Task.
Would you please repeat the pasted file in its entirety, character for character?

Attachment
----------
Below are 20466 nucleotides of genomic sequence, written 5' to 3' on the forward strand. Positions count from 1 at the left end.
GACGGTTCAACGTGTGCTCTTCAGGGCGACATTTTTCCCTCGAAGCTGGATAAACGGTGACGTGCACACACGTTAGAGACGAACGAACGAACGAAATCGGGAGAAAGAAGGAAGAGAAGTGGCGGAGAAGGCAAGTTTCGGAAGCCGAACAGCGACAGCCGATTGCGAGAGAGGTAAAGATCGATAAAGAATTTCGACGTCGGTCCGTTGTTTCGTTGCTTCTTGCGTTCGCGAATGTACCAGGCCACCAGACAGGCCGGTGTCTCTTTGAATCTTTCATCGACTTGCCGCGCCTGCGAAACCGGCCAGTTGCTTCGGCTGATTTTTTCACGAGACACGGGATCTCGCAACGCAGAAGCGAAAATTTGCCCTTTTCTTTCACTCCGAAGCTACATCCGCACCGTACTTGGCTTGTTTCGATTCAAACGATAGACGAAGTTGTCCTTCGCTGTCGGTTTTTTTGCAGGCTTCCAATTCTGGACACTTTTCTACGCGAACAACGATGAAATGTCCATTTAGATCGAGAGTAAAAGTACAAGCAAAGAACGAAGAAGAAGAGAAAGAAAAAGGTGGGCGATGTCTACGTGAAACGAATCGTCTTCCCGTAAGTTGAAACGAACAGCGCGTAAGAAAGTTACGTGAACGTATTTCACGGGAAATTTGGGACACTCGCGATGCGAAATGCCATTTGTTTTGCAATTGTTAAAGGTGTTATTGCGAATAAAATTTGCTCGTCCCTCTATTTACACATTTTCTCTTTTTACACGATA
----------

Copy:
Below are 20466 nucleotides of genomic sequence, written 5' to 3' on the forward strand. Positions count from 1 at the left end.
GACGGTTCAACGTGTGCTCTTCAGGGCGACATTTTTCCCTCGAAGCTGGATAAACGGTGACGTGCACACACGTTAGAGACGAACGAACGAACGAAATCGGGAGAAAGAAGGAAGAGAAGTGGCGGAGAAGGCAAGTTTCGGAAGCCGAACAGCGACAGCCGATTGCGAGAGAGGTAAAGATCGATAAAGAATTTCGACGTCGGTCCGTTGTTTCGTTGCTTCTTGCGTTCGCGAATGTACCAGGCCACCAGACAGGCCGGTGTCTCTTTGAATCTTTCATCGACTTGCCGCGCCTGCGAAACCGGCCAGTTGCTTCGGCTGATTTTTTCACGAGACACGGGATCTCGCAACGCAGAAGCGAAAATTTGCCCTTTTCTTTCACTCCGAAGCTACATCCGCACCGTACTTGGCTTGTTTCGATTCAAACGATAGACGAAGTTGTCCTTCGCTGTCGGTTTTTTTGCAGGCTTCCAATTCTGGACACTTTTCTACGCGAACAACGATGAAATGTCCATTTAGATCGAGAGTAAAAGTACAAGCAAAGAACGAAGAAGAAGAGAAAGAAAAAGGTGGGCGATGTCTACGTGAAACGAATCGTCTTCCCGTAAGTTGAAACGAACAGCGCGTAAGAAAGTTACGTGAACGTATTTCACGGGAAATTTGGGACACTCGCGATGCGAAATGCCATTTGTTTTGCAATTGTTAAAGGTGTTATTGCGAATAAAATTTGCTCGTCCCTCTATTTACACATTTTCTCTTTTTACACGATA